Let's say, for argument's sake, that Adams is onto something—that executives don't have it together in many situations. If this premise is true, it should send out warning signals to people in the trenches. “Hmm, if these guys aren't so bright, then we'd better figure out a subtle yet effective way to deal with them,” is a healthy reaction to the realization that upper management is not always ahead of the game.
In fairness to executives, though, think about what these people are faced with: produce goods and services faster, cheaper and better; make the organization leaner (without downsizing themselves); divine what the market will do; and motivate employees like Dilbert. It's not a cheery challenge. Maybe it doesn't require high intelligence in terms of intelligence quotient, but it calls for a high level of some kind of quotient (maybe an EMQ—executive managerial quotient).
Clearly, upper managers have their hands full of ambiguous issues, things that the Dilberts—the intelligent computer code writers—and to some degree the project managers and team members don't need to concern themselves with. The executives might not perceive the needs of those charged with implementing projects, yet they are faced with a battery of prickly matters that divert their attention from various important tasks, including creating an organizationwide support system for ensuring that projects are well managed.
In my October 1996 PM Network column, I laid out an approach for getting upper management's attention, which assumes the existence of some support for a projectizde way of doing things. This approach uses an Executive Session as the basis for gaining resonance from important opinion makers.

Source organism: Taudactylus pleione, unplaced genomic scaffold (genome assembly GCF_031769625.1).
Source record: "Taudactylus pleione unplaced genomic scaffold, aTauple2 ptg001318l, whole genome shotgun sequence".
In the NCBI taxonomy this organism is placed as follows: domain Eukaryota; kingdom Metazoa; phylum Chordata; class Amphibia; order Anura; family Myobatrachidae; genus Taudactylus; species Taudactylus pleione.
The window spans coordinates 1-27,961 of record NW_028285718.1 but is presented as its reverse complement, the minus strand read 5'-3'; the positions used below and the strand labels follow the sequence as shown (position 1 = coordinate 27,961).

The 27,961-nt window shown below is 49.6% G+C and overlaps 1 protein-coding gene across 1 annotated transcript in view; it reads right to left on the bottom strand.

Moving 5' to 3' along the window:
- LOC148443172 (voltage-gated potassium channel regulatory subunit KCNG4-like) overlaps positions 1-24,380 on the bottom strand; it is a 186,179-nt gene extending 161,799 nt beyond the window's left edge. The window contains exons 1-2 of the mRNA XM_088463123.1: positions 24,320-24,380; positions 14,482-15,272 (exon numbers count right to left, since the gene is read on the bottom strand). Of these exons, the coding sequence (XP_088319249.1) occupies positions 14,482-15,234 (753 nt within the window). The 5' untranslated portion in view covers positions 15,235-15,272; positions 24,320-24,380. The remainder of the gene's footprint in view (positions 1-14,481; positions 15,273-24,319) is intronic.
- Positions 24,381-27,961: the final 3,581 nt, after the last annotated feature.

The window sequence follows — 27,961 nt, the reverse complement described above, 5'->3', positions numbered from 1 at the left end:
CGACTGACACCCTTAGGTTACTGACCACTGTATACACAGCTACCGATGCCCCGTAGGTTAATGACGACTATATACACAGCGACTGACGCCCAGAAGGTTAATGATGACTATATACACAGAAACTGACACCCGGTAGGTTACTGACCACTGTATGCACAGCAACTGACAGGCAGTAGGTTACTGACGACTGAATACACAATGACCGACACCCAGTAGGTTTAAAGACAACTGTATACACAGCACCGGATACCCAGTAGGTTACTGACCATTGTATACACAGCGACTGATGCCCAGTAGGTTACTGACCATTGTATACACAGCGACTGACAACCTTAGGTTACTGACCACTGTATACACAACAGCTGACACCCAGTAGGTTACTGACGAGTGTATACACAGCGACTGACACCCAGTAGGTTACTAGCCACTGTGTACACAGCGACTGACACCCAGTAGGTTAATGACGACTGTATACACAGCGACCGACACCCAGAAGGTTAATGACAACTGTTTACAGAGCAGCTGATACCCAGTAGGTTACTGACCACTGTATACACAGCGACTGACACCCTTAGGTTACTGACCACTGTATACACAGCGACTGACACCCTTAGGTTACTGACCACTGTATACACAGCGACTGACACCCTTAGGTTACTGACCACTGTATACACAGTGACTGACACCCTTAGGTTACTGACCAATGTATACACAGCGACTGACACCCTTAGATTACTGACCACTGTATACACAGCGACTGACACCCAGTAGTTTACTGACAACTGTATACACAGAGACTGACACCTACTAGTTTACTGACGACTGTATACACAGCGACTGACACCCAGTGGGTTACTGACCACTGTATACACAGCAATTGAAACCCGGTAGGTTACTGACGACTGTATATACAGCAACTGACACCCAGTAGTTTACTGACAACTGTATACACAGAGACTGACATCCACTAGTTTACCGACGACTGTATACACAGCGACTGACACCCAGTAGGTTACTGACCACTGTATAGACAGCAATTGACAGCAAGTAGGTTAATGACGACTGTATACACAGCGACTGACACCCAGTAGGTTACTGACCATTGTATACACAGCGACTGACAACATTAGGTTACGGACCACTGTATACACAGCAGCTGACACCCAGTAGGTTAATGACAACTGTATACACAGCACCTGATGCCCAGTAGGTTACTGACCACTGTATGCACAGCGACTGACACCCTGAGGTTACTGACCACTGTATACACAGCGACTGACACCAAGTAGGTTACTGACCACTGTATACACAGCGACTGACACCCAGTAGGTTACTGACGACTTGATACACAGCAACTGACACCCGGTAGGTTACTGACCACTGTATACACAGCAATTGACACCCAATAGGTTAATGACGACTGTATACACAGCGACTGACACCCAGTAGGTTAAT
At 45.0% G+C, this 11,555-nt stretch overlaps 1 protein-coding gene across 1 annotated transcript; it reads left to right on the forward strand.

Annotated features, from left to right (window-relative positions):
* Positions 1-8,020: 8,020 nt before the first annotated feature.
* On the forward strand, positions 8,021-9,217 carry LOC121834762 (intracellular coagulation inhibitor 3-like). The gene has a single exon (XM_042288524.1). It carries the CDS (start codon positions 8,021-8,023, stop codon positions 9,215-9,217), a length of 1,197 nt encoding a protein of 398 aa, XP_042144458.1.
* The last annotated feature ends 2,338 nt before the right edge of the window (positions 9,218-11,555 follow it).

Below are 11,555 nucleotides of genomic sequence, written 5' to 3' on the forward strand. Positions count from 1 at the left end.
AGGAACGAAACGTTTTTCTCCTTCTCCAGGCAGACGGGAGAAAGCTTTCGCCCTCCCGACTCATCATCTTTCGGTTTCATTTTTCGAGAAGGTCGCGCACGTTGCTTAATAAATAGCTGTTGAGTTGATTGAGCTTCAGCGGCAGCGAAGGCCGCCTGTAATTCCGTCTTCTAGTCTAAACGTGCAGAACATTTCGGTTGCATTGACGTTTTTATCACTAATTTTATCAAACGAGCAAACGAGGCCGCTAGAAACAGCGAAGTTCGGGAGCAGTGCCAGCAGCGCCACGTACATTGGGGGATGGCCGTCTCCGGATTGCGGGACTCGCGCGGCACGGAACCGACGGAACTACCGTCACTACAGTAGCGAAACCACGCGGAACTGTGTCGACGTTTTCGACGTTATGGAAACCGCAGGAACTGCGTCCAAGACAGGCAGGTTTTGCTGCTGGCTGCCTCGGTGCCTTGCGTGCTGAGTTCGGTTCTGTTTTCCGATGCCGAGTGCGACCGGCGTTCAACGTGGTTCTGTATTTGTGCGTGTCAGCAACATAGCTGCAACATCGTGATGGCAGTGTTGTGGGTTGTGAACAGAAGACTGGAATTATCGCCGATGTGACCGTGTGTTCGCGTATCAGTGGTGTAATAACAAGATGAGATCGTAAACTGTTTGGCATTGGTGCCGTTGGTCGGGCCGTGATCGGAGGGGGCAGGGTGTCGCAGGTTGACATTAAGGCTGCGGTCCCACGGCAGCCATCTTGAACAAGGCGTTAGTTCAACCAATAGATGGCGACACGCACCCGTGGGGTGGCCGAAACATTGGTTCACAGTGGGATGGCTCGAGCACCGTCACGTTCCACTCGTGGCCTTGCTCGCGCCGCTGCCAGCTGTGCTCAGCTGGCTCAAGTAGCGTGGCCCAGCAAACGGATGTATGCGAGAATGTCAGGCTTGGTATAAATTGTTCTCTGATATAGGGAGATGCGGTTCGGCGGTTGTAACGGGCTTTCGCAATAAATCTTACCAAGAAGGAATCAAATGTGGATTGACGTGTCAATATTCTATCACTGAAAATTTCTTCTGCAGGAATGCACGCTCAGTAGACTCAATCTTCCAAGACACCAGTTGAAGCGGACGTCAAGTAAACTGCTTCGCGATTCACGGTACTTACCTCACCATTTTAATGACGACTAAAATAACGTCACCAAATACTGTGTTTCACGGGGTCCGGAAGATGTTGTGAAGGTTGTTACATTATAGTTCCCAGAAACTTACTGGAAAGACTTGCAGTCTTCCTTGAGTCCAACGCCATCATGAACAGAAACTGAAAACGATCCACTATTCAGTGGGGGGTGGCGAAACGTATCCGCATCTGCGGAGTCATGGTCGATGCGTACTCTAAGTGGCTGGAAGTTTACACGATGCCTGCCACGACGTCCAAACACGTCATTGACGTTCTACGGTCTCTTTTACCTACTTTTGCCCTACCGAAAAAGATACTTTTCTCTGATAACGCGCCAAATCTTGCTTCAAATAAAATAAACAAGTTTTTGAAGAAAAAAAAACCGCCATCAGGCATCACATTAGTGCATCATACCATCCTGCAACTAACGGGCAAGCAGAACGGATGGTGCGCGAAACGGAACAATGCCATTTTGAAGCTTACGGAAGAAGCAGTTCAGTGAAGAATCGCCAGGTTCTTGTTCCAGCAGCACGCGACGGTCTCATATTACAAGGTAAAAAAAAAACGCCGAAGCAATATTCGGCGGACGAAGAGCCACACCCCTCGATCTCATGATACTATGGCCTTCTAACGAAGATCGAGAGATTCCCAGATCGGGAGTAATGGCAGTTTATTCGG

The procedure begins by identifying allies—those who believe that boosting project management within the organization is a worthy cause. After pinpointing key stakeholders, potential allies can be cultivated through informal dialogues.
Another step is required to help promote the Executive Session: The word needs to be spread through house organs and internal forums to talk up the topic. Articles and literature can also be used to raise the awareness level of key stakeholders.
Finally, a half-day Executive Session is proposed with a specific objective such as “To promote upper management support toward creating a project management culture within the organization.” Content includes a pre-session questionnaire, facilitation of the session itself based on a detailed plan and post-session debriefings (written and oral).